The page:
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Type: Thesis
Title: Assessment of critical survival mechanisms exploited by BCR-ABL1+ cells to evade tyrosine kinase inhibitor-induced death: determination of novel therapeutic targets in chronic myeloid leukaemia.
Author: Schafranek, Lisa Rhiannon
Issue Date: 2014
School/Discipline: School of Medicine
Abstract: Chronic myeloid leukaemia (CML) is a clonal myeloid proliferative disease that results from constitutive activation of the Bcr-Abl oncoprotein, which disrupts normal cellular signalling potentiating the survival and maintenance of BCR-ABL1+ cells. Tyrosine kinase inhibitors (TKIs), like imatinib, have revolutionised the treatment of CML and have become the model for therapy in other cancers. Imatinib treatment also founded the paradigm that potent and continuous dosing is required for optimal patient response in patients with CML. In contrast to imatinib, the second generation TKI dasatinib has a short half-life of only 3-5 h, nevertheless a once daily dosing regime is sufficient to achieve equivalent responses to twice daily dosing suggesting that continuous and complete inhibition of Bcr-Abl may not be required for optimal response to TKI therapy. Despite initial studies indicating that a very brief exposure to a potent dose of TKI is sufficient to induce cell death in BCR-ABL1+ cells, recent studies have attributed this to sustained low-level inhibition of Bcr-Abl signalling due to inadequate drug washout. As reported in this thesis, experiments with low dose dasatinib treatment, which does not completely inhibit Bcr-Abl phosphorylation but is sufficient to induce cell death, demonstrated inactivation of STAT5 as a sensitive measure of Bcr-Abl activity. Here, it was also confirmed that <1 h exposure to potent TKI with adequate drug washout is insufficient to commit BCR-ABL1+ cells to death and it is established for the first time that at least 2 h of Bcr-Abl kinase inhibition are required. Furthermore, combinations of efficient TKI washout with specific inhibitors of STAT5, JAK and ERK ascertained sustained inhibition of pSTAT5, potentially independent of JAK2, as the determinant of commitment to cell death. Together, this research established that continuous, complete inhibition of Bcr-Abl is not required to induce cell death, but that continuous blockade of STAT5, indicative of low-level threshold Bcr-Abl inhibition, is essential, thus challenging the imatinib paradigm. Although most CML patients respond well to imatinib, only 40% of patients achieve a complete molecular response and some patients develop resistance. Blockade of Bcr-Abl signalling can drive cells to develop new survival mechanism, and amongst others, autophagy and the acquisition of extrinsic survival signalling have been implicated in resistance to therapy and/or persistent disease. Studies presented in this thesis define a role for the activation of autophagy in response to tyrosine kinase inhibition of Bcr-Abl. Induction of autophagy by TKI was confirmed using established markers of autophagy, such as the conversion of LC3-I to LC3-II, degradation of p62 and cellular morphology. Blockade of anti-apoptotic proteins Bcl-2 and Bcl-xL along with activation of stress response pathways were revealed as potential mechanisms of autophagy induction, however, further investigation into these pathways is required. Importantly, the data presented here also established clarithromycin as a novel inhibitor of TKI-induced autophagy, advocating combination treatment with TKI therapy in resistant patients. Recent observations that overexpression of cytokines and their receptors may contribute to BCR-ABL1+ cell persistence in CML patients undergoing TKI therapy. Here, the expression of IL-3 and GM-CSF cytokine receptors in BCR-ABL1+ cell lines and chronic phase CML CD34+ progenitor cells was established and signalling through those was confirmed to maintain STAT5 survival signalling, thereby protecting cells from TKIinduced death. Inhibition of JAK2 with ruxolitinib inhibited cytokine-dependent, but not Bcr-Abl-dependent, activation of STAT5 and neutralised cytokine-induced protection from cell death while having little effect in the absence of cytokines. Together, the findings of this thesis established the critical mechanisms in Bcr-Abldependent and -independent signalling that may also be targeted in combination therapeutic approaches and provides an in-depth understanding of the potential clinical effectiveness of dose reductions during dasatinib therapy. These studies will have broad implications for the ongoing development of therapeutic strategies in CML, particularly in the setting of TKI-resistance, and will aid the goal of achieving a curative treatment for patients with CML.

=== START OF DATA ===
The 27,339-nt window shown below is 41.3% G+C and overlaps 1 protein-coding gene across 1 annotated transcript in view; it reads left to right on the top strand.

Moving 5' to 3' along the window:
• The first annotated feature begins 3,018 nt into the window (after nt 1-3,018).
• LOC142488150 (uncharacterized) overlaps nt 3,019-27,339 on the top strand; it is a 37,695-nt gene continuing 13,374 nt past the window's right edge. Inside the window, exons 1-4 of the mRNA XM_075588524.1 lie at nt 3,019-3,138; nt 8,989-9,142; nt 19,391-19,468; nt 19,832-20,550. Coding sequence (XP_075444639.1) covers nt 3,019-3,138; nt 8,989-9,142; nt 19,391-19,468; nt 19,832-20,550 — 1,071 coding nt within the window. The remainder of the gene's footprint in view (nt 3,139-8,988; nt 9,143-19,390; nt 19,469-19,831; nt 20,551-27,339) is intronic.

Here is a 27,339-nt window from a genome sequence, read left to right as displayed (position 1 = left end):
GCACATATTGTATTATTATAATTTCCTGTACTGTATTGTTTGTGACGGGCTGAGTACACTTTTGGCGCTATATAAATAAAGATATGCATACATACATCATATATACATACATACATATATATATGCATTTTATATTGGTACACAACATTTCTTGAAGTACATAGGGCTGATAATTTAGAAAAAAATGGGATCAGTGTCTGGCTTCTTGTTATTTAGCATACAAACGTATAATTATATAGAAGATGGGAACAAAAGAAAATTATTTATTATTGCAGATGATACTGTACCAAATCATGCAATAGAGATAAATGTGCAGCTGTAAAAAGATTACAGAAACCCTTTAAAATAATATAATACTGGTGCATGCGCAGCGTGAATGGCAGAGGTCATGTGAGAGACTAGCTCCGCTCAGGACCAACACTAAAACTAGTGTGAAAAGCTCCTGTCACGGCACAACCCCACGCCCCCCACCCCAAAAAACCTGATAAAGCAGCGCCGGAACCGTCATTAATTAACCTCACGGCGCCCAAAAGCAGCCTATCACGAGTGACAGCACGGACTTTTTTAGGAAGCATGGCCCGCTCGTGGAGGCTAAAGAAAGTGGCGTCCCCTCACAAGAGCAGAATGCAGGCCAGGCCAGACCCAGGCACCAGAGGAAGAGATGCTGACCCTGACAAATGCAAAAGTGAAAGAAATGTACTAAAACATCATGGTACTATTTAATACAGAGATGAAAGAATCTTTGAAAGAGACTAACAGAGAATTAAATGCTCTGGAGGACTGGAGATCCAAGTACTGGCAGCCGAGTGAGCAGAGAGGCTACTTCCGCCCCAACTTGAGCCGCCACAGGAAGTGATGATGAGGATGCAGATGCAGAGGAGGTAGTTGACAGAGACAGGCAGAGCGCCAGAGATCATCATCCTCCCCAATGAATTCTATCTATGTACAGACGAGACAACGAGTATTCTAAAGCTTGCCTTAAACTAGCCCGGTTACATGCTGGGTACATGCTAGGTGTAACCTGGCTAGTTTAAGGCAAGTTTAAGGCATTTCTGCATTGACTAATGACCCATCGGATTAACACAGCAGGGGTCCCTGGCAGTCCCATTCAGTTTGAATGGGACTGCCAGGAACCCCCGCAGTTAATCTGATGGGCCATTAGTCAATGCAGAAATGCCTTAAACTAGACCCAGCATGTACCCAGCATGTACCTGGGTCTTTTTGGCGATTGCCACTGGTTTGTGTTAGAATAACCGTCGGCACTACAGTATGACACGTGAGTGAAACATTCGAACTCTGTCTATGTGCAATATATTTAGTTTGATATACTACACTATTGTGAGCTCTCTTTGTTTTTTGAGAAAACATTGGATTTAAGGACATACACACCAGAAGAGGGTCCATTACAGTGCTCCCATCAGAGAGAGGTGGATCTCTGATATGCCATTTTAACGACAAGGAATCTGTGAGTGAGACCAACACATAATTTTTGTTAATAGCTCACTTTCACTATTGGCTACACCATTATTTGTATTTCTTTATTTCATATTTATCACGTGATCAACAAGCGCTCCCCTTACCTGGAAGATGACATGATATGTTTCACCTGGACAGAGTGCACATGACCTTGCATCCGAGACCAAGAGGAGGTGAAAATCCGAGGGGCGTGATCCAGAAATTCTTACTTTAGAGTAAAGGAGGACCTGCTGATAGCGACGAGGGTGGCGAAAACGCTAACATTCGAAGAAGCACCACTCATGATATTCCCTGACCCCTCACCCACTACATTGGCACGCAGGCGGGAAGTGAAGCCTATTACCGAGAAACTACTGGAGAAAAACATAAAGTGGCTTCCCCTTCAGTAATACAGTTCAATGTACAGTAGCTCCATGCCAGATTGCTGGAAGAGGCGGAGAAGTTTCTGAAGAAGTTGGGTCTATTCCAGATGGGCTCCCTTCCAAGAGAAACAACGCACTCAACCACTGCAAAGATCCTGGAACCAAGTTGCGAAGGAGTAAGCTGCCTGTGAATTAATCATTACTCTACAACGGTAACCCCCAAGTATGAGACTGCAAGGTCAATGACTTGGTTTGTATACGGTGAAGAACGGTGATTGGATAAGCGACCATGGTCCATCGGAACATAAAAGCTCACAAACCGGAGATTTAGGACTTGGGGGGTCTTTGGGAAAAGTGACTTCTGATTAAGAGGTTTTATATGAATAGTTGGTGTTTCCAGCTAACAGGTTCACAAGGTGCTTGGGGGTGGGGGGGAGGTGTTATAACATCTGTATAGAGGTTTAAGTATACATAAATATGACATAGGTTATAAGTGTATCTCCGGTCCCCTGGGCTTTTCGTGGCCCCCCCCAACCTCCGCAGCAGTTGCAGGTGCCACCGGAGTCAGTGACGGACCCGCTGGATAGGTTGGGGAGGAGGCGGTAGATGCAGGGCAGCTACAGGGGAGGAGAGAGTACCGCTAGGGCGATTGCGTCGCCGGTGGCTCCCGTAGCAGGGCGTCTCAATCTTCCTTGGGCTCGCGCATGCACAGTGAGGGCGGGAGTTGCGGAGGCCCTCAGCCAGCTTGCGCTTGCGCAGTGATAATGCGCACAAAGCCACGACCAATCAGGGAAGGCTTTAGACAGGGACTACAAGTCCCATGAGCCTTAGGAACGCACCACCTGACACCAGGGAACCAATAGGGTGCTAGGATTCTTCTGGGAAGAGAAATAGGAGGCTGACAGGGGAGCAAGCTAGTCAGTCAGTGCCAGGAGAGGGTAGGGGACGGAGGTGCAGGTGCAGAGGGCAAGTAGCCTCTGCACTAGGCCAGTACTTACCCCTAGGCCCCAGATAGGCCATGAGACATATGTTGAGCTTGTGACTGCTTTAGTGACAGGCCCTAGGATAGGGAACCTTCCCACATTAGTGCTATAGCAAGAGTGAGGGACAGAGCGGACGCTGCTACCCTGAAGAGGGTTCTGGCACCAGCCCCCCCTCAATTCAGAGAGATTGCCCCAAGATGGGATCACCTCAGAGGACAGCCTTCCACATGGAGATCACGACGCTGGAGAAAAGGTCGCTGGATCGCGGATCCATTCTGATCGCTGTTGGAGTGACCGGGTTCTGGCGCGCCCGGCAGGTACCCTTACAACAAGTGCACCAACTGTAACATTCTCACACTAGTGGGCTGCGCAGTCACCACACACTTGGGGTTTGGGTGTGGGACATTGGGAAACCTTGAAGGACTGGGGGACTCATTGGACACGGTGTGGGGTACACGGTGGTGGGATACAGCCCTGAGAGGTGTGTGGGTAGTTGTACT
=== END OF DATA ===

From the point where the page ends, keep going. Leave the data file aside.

Advisor: Hughes, Timothy Peter
White, Deborah Lee
Melo, Junia V.
Dissertation Note: Thesis (Ph.D.) -- University of Adelaide, School of Medicine, 2014
Keywords: Chronic Myeloid Leukaemia; BCR-ABL; Tyrosine Kinase Inhibitor; Dasatinib; Resistance; Autophagy; STAT5; JAK; Cytokine
Provenance: This electronic version is made publicly available by the University of Adelaide in accordance with its open access policy for student theses. Copyright in this thesis remains with the author. This thesis may incorporate third party material which has been used by the author pursuant to Fair Dealing exceptions. If you are the owner of any included third party copyright material you wish to be removed from this electronic version, please complete the take down form located at:
Copyright material removed from digital thesis. See print copy in University of Adelaide Library for full text.
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